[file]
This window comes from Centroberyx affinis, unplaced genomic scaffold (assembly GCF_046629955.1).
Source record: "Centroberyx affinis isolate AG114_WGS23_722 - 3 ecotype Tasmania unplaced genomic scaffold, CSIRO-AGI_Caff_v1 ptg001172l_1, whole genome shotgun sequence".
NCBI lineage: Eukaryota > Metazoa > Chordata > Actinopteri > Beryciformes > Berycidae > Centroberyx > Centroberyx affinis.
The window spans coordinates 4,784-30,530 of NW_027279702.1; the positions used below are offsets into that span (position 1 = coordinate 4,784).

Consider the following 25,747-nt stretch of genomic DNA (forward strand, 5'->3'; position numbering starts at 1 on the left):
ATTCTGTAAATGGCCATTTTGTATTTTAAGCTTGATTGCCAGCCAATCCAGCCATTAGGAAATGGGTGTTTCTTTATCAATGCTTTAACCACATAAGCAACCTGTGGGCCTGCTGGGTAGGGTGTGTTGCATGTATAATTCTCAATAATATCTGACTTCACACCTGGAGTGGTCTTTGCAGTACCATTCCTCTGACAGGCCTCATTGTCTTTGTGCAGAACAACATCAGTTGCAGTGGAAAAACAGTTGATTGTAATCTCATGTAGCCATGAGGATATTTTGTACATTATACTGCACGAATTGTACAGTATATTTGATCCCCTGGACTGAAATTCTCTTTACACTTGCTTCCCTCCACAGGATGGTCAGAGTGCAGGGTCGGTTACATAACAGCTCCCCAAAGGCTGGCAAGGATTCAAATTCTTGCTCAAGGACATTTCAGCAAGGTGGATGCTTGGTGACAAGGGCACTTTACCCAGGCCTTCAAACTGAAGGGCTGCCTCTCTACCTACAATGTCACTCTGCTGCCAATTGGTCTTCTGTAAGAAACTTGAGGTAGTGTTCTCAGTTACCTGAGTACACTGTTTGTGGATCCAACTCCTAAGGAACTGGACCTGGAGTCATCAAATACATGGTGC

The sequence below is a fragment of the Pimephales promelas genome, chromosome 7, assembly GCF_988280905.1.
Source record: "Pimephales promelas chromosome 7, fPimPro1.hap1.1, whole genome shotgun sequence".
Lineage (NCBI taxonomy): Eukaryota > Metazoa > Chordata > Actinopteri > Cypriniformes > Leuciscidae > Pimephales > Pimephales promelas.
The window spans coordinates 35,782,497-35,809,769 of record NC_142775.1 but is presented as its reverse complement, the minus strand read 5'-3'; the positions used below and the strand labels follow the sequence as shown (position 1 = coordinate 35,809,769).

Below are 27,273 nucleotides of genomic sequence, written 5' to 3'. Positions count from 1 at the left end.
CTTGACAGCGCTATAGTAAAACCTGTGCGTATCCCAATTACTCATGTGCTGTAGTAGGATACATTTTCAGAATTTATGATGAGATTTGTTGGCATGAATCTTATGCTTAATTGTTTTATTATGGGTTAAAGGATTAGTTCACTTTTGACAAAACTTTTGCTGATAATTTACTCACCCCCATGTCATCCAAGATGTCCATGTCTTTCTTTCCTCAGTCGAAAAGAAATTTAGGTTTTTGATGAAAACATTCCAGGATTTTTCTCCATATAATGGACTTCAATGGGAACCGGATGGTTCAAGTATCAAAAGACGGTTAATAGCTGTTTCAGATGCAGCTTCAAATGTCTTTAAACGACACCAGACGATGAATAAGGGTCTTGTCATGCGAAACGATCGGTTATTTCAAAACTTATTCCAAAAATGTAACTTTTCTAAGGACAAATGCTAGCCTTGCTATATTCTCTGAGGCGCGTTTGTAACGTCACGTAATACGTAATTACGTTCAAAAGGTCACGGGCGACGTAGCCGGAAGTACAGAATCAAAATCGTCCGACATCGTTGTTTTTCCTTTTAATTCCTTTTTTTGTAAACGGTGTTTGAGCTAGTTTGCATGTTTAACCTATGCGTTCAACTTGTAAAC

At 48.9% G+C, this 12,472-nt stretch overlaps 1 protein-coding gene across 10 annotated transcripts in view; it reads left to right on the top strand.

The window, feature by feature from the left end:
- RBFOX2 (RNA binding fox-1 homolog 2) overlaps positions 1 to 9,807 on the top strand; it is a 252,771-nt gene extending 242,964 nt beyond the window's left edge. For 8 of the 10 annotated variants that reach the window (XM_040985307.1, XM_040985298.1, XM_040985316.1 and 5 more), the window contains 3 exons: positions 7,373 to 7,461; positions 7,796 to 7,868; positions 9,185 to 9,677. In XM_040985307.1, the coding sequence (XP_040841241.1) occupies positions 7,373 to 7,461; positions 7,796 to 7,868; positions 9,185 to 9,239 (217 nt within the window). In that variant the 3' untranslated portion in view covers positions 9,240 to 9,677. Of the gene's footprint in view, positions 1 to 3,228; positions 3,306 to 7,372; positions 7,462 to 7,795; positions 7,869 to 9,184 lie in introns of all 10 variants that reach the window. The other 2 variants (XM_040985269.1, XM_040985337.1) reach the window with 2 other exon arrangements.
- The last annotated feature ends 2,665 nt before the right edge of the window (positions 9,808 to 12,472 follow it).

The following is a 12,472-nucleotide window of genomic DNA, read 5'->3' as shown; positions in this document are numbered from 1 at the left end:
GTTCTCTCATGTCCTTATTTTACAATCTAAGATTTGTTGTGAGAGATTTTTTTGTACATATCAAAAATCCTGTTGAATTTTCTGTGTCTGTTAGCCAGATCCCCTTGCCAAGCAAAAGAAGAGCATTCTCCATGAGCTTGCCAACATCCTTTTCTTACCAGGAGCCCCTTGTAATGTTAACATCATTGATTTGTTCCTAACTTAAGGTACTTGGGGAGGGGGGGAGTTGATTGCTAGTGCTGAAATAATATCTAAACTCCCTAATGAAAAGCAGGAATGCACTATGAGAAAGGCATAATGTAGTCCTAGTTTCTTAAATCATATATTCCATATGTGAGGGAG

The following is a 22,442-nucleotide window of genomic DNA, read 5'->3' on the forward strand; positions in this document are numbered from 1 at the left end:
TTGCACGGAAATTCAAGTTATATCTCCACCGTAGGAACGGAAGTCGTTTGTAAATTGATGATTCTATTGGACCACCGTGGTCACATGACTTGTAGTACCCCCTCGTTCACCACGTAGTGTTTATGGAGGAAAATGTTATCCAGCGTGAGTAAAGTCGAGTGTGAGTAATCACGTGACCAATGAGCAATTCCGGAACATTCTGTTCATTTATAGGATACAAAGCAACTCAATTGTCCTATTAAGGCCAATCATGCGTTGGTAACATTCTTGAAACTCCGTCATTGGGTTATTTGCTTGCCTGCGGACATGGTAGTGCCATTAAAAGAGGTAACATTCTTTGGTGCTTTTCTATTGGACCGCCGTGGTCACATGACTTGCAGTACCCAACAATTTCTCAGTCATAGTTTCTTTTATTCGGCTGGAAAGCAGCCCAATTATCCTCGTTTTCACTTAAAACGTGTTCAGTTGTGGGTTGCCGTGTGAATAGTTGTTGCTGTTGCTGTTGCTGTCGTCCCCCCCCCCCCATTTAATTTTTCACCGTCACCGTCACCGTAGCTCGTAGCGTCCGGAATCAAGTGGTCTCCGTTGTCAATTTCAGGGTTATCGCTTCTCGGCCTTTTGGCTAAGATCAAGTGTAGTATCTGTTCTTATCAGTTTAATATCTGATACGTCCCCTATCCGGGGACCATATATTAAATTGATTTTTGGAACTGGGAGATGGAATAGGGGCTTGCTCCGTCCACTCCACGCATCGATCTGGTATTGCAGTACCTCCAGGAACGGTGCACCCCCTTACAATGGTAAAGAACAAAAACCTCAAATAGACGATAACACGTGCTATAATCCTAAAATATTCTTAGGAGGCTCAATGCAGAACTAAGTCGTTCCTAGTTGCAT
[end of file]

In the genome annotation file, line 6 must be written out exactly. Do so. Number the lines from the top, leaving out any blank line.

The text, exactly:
ATTCTGTAAATGGCCATTTTGTATTTTAAGCTTGATTGCCAGCCAATCCAGCCATTAGGAAATGGGTGTTTCTTTATCAATGCTTTAACCACATAAGCAACCTGTGGGCCTGCTGGGTAGGGTGTGTTGCATGTATAATTCTCAATAATATCTGACTTCACACCTGGAGTGGTCTTTGCAGTACCATTCCTCTGACAGGCCTCATTGTCTTTGTGCAGAACAACATCAGTTGCAGTGGAAAAACAGTTGATTGTAATCTCATGTAGCCATGAGGATATTTTGTACATTATACTGCACGAATTGTACAGTATATTTGATCCCCTGGACTGAAATTCTCTTTACACTTGCTTCCCTCCACAGGATGGTCAGAGTGCAGGGTCGGTTACATAACAGCTCCCCAAAGGCTGGCAAGGATTCAAATTCTTGCTCAAGGACATTTCAGCAAGGTGGATGCTTGGTGACAAGGGCACTTTACCCAGGCCTTCAAACTGAAGGGCTGCCTCTCTACCTACAATGTCACTCTGCTGCCAATTGGTCTTCTGTAAGAAACTTGAGGTAGTGTTCTCAGTTACCTGAGTACACTGTTTGTGGATCCAACTCCTAAGGAACTGGACCTGGAGTCATCAAATACATGGTGC